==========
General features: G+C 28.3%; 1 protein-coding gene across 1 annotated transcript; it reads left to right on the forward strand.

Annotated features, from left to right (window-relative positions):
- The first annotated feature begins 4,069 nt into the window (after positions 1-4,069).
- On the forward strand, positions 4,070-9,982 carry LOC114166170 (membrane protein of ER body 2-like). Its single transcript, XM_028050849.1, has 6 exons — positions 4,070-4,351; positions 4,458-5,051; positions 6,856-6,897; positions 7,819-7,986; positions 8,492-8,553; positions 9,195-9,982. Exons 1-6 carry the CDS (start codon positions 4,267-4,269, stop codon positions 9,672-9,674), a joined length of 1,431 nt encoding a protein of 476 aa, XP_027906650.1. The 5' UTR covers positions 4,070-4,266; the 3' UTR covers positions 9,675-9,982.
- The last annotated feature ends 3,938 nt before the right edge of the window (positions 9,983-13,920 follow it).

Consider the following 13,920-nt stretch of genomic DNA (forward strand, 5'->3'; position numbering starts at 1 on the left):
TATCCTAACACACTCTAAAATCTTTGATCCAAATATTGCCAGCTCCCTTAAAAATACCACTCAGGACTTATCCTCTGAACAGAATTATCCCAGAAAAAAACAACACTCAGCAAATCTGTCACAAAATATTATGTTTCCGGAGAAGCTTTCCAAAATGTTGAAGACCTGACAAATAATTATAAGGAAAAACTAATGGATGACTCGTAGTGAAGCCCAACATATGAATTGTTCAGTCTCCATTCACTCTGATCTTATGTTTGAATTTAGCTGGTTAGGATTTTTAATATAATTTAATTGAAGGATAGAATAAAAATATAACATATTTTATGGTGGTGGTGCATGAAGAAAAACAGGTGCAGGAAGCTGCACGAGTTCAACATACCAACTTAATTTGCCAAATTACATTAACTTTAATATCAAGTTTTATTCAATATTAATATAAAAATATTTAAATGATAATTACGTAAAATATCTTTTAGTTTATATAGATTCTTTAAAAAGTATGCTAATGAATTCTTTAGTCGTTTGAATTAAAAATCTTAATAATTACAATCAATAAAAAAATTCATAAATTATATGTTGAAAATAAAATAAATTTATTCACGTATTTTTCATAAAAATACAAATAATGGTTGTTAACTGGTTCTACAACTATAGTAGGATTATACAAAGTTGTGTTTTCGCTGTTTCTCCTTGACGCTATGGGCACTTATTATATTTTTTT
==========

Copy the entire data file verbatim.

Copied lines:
General features: G+C 28.3%; 1 protein-coding gene across 1 annotated transcript; it reads left to right on the forward strand.

Annotated features, from left to right (window-relative positions):
- The first annotated feature begins 4,069 nt into the window (after positions 1-4,069).
- On the forward strand, positions 4,070-9,982 carry LOC114166170 (membrane protein of ER body 2-like). Its single transcript, XM_028050849.1, has 6 exons — positions 4,070-4,351; positions 4,458-5,051; positions 6,856-6,897; positions 7,819-7,986; positions 8,492-8,553; positions 9,195-9,982. Exons 1-6 carry the CDS (start codon positions 4,267-4,269, stop codon positions 9,672-9,674), a joined length of 1,431 nt encoding a protein of 476 aa, XP_027906650.1. The 5' UTR covers positions 4,070-4,266; the 3' UTR covers positions 9,675-9,982.
- The last annotated feature ends 3,938 nt before the right edge of the window (positions 9,983-13,920 follow it).

Consider the following 13,920-nt stretch of genomic DNA (forward strand, 5'->3'; position numbering starts at 1 on the left):
TATCCTAACACACTCTAAAATCTTTGATCCAAATATTGCCAGCTCCCTTAAAAATACCACTCAGGACTTATCCTCTGAACAGAATTATCCCAGAAAAAAACAACACTCAGCAAATCTGTCACAAAATATTATGTTTCCGGAGAAGCTTTCCAAAATGTTGAAGACCTGACAAATAATTATAAGGAAAAACTAATGGATGACTCGTAGTGAAGCCCAACATATGAATTGTTCAGTCTCCATTCACTCTGATCTTATGTTTGAATTTAGCTGGTTAGGATTTTTAATATAATTTAATTGAAGGATAGAATAAAAATATAACATATTTTATGGTGGTGGTGCATGAAGAAAAACAGGTGCAGGAAGCTGCACGAGTTCAACATACCAACTTAATTTGCCAAATTACATTAACTTTAATATCAAGTTTTATTCAATATTAATATAAAAATATTTAAATGATAATTACGTAAAATATCTTTTAGTTTATATAGATTCTTTAAAAAGTATGCTAATGAATTCTTTAGTCGTTTGAATTAAAAATCTTAATAATTACAATCAATAAAAAAATTCATAAATTATATGTTGAAAATAAAATAAATTTATTCACGTATTTTTCATAAAAATACAAATAATGGTTGTTAACTGGTTCTACAACTATAGTAGGATTATACAAAGTTGTGTTTTCGCTGTTTCTCCTTGACGCTATGGGCACTTATTATATTTTTTT